Sleeping Around Slows Down The Evolution Of New Species, Says Study


Tom Hale


Tom Hale

Senior Journalist

Tom is a writer in London with a Master's degree in Journalism whose editorial work covers anything from health and the environment to technology and archaeology.

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A pair of Little-ringed plover, (Charadrius dubius) displaying. Erni/Shutterstock

Delete that Tinder app, plover birds. A new study says that promiscuity can sometimes slow down the evolution of your species (if you're a shorebird, that is).

You might assume that promiscuity is a good thing from an evolutionary perspective. In theory, more sex could mean more rapid diversification and genetic diversity, which means a species might be more likely to adapt to an environment and form a new species. However, new research led by the University of Bath's Milner Centre for Evolution says that’s not the case.


"We're very excited about these findings as this theory completely overturns conventional wisdom,” professor Tamás Székely, from the University of Bath's Milner Centre for Evolution, said in a statement.

In a study published in the journal Evolution, they put forward evidence to say that certain species might be held back by their polygamous behavior.

They analyzed the genetic structure of 79 populations of 10 different species of plover, a shorebird, from across the world. Plovers are an interesting choice to study when it comes to different mating systems, as six of the species they studied were monogamous and the other four were polygamous.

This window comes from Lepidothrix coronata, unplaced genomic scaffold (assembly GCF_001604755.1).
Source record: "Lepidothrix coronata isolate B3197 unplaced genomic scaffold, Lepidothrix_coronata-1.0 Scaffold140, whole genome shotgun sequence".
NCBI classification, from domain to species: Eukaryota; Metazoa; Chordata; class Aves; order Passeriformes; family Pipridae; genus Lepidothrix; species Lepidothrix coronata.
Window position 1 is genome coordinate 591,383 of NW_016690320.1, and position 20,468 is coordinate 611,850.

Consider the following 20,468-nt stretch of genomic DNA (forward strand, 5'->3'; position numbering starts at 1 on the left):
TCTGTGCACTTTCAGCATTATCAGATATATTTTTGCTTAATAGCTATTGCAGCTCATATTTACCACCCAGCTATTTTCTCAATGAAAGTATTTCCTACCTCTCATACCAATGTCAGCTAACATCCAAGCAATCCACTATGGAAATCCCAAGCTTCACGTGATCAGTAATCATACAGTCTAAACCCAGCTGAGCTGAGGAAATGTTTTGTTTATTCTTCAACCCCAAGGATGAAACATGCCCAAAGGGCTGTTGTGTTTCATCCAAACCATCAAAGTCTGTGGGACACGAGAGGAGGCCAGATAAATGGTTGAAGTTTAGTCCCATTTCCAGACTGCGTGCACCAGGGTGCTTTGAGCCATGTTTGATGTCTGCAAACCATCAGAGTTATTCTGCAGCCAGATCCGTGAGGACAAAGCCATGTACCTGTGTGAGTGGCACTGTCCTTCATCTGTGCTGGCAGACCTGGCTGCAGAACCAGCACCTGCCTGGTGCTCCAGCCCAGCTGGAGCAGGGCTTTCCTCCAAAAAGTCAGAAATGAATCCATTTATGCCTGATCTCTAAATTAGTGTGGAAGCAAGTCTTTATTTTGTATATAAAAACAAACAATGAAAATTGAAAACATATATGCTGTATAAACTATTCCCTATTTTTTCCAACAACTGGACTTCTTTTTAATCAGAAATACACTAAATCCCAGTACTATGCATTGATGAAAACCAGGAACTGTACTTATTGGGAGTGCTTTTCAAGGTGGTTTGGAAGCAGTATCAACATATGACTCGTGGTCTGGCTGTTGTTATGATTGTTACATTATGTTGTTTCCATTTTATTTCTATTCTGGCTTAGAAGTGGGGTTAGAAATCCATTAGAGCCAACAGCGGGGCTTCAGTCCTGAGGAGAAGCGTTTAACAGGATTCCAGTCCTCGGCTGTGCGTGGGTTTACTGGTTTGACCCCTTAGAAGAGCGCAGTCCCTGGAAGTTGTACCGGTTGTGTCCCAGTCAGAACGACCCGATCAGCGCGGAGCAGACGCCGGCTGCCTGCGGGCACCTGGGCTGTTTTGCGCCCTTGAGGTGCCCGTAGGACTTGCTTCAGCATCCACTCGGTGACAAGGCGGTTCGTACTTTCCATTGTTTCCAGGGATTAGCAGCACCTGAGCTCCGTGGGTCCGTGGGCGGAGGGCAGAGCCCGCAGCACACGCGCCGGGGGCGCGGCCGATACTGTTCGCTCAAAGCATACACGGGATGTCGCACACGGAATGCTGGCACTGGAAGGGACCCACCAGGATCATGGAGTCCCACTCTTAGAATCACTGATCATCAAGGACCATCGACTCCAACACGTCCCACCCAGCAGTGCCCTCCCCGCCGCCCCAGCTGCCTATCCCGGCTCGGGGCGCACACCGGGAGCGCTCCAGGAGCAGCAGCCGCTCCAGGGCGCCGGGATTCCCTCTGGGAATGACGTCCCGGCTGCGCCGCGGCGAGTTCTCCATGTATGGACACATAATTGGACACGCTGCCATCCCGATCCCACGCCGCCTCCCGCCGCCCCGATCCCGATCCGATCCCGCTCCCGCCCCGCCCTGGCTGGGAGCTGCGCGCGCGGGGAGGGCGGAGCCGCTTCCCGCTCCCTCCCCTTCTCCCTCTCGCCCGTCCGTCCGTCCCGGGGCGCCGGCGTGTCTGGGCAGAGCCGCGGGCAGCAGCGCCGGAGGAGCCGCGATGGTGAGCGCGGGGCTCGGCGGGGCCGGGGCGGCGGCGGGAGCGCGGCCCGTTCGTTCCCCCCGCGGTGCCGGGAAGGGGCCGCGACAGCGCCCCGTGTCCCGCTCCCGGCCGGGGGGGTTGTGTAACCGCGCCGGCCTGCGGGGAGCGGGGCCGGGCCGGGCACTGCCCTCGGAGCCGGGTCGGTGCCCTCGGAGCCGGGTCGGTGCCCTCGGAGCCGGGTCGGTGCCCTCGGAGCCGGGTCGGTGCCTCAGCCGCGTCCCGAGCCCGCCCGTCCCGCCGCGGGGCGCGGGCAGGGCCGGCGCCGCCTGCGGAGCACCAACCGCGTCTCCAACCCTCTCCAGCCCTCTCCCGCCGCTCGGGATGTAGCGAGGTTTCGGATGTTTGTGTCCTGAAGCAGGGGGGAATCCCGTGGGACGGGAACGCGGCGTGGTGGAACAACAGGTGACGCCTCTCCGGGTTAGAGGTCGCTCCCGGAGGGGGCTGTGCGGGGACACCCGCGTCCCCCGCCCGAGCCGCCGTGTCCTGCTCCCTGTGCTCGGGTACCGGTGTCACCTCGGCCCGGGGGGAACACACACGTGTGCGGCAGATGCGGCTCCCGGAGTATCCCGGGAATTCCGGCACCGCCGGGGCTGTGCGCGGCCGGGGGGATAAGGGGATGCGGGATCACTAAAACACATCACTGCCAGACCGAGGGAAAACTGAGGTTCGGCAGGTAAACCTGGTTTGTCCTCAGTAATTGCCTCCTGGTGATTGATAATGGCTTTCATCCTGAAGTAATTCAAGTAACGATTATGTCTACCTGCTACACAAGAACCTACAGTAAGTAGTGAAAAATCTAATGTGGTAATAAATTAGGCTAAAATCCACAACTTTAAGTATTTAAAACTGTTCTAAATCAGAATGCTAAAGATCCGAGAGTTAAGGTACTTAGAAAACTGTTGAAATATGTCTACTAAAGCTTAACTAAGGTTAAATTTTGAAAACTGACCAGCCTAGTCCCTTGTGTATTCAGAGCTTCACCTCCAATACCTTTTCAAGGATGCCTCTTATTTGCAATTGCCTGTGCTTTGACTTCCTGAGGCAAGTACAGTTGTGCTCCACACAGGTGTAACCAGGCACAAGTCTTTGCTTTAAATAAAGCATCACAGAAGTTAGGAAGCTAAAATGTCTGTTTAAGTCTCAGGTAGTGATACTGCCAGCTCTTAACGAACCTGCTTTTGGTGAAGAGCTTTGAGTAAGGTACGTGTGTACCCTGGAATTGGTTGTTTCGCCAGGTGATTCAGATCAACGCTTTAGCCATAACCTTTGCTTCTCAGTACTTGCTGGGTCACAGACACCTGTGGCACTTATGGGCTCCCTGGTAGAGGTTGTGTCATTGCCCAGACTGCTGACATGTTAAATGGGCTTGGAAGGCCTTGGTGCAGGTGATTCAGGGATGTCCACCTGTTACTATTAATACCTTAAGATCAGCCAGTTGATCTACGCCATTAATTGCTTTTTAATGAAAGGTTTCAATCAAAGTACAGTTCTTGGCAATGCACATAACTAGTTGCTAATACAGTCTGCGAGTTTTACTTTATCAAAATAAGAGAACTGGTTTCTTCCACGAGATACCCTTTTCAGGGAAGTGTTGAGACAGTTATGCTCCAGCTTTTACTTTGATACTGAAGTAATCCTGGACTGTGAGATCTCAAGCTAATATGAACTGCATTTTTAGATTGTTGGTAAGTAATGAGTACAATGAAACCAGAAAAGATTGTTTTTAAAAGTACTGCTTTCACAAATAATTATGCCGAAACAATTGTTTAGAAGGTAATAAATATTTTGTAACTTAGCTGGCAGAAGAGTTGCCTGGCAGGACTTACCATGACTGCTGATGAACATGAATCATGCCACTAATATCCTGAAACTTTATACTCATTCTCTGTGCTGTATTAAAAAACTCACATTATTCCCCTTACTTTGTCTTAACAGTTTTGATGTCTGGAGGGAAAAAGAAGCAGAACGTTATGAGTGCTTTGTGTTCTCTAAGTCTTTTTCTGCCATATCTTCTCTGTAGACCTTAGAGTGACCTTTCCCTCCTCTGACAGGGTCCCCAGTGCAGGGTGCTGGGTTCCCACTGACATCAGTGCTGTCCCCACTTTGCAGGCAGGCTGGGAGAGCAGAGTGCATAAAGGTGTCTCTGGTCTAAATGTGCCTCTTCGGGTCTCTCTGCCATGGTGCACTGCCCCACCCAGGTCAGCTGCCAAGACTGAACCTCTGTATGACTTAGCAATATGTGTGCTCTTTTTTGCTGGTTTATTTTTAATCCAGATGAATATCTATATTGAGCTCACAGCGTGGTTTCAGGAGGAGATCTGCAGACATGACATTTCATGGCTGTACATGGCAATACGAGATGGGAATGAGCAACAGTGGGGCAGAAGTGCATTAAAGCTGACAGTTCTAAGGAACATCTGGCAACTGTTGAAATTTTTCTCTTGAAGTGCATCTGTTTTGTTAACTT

Their findings showed significantly fewer subspecies for polygamous species than for monogamous species. Polygamous species were also shown to have notably less genetic structure than their monogamous cousins.


The team behind the study said this is most likely because polygamous behavior can dilute genetic differences across geographic areas. If a species is monogamous, then their offspring will remain more genetically distinct compared to the offspring whose parents have spread their genes among many other partners. This means that they would be more prepared to "drift off" and form a new species through a process of speciation, as their genetic differences are more concentrated.

As lead author Josie D'Urban Jackson explains: “Our findings suggest that because of the pressure to find more than one mate, polygamous shorebirds may search large areas and therefore spread their genes as they go. This means they effectively mix up the gene pool by diluting any genetic differences between geographically distant locations, so that populations are less likely to diversify into new species over time."

"In contrast, monogamous species only have to find one partner to pair with each season and tend to come back to the same breeding sites over time. This means they can gradually adapt to their local environment which increases the chance that they will split off and form a new species."


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